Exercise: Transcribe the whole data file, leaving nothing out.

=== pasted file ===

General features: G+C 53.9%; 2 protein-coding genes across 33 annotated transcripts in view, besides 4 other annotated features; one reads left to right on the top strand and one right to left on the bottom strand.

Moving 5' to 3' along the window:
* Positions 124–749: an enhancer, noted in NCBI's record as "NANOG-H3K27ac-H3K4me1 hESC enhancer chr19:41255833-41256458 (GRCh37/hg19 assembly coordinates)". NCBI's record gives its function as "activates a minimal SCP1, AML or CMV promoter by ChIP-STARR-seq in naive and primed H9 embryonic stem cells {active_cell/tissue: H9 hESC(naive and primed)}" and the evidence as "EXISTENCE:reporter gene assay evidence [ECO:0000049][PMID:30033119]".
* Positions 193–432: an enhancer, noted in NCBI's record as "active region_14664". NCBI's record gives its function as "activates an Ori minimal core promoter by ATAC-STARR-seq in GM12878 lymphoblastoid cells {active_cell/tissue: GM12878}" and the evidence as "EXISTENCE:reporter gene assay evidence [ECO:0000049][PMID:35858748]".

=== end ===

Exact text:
General features: G+C 53.9%; 2 protein-coding genes across 33 annotated transcripts in view, besides 4 other annotated features; one reads left to right on the top strand and one right to left on the bottom strand.

Moving 5' to 3' along the window:
* Positions 124–749: an enhancer, noted in NCBI's record as "NANOG-H3K27ac-H3K4me1 hESC enhancer chr19:41255833-41256458 (GRCh37/hg19 assembly coordinates)". NCBI's record gives its function as "activates a minimal SCP1, AML or CMV promoter by ChIP-STARR-seq in naive and primed H9 embryonic stem cells {active_cell/tissue: H9 hESC(naive and primed)}" and the evidence as "EXISTENCE:reporter gene assay evidence [ECO:0000049][PMID:30033119]".
* Positions 193–432: an enhancer, noted in NCBI's record as "active region_14664". NCBI's record gives its function as "activates an Ori minimal core promoter by ATAC-STARR-seq in GM12878 lymphoblastoid cells {active_cell/tissue: GM12878}" and the evidence as "EXISTENCE:reporter gene assay evidence [ECO:0000049][PMID:35858748]".